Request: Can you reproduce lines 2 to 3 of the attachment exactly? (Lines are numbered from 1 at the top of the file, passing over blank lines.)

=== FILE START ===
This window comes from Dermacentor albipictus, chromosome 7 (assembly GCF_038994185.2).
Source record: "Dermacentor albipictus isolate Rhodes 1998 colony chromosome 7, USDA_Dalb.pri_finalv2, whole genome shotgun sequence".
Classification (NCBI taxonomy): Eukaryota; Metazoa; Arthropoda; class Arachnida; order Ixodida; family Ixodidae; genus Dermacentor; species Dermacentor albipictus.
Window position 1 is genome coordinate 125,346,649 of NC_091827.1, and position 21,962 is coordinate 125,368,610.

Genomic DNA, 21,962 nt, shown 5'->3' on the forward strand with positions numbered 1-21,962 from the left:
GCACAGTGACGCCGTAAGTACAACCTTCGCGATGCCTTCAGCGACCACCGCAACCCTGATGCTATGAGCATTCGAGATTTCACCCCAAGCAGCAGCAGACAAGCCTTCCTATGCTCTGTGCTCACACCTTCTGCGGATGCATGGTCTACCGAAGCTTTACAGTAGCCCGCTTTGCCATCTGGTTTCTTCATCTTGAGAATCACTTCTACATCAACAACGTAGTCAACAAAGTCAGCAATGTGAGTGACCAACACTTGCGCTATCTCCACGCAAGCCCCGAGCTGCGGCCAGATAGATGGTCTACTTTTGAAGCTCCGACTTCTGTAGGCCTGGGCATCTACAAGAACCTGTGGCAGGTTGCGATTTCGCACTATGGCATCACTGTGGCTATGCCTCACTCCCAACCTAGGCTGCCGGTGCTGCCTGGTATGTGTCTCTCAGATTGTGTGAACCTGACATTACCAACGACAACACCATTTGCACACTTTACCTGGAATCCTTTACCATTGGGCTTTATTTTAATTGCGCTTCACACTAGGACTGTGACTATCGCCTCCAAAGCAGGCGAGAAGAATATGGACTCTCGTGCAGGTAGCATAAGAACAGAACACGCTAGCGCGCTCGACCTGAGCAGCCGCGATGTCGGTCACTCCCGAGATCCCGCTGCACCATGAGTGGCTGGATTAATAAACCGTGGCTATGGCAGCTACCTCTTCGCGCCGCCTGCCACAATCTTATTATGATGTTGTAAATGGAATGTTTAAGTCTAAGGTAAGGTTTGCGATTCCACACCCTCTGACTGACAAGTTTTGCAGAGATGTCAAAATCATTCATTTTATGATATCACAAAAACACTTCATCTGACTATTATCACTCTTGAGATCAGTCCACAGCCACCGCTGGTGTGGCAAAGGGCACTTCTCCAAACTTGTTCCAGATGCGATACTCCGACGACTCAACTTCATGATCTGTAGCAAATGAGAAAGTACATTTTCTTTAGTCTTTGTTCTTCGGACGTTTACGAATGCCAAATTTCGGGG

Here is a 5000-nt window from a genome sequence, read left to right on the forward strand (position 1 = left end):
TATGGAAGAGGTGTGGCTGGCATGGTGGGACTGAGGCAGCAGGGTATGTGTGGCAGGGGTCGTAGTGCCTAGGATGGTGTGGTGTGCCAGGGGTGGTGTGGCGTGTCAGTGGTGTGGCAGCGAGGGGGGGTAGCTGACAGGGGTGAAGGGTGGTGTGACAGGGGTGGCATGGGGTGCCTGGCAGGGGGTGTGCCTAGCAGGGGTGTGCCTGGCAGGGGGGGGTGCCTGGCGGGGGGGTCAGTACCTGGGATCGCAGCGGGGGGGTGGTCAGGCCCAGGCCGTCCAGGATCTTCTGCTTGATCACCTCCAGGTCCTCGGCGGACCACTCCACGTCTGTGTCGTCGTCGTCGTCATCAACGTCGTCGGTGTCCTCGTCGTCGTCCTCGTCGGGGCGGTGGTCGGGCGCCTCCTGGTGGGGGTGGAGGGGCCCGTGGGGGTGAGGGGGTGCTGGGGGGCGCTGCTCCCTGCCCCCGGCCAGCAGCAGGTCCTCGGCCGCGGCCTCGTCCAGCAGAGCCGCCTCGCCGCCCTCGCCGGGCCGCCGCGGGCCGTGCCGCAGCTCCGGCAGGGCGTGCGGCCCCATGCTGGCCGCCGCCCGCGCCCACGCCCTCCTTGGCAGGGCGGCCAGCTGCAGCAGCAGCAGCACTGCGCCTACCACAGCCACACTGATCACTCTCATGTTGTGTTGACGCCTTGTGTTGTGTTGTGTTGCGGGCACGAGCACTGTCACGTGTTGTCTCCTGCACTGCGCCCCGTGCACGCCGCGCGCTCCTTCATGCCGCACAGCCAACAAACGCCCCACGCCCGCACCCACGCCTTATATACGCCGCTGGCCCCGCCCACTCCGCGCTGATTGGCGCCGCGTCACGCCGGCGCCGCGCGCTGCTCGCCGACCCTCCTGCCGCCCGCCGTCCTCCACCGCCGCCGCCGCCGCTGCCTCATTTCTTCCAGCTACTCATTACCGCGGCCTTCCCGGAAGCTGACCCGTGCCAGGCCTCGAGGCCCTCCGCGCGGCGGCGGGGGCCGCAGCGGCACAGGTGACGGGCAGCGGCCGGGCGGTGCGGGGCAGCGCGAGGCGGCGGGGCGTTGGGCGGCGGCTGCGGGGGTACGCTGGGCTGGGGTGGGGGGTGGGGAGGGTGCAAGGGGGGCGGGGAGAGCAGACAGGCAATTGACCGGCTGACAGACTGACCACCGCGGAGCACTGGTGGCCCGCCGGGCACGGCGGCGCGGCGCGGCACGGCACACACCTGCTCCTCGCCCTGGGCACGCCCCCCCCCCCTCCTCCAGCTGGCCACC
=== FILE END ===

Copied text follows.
Source record: "Dermacentor albipictus isolate Rhodes 1998 colony chromosome 7, USDA_Dalb.pri_finalv2, whole genome shotgun sequence".
Classification (NCBI taxonomy): Eukaryota; Metazoa; Arthropoda; class Arachnida; order Ixodida; family Ixodidae; genus Dermacentor; species Dermacentor albipictus.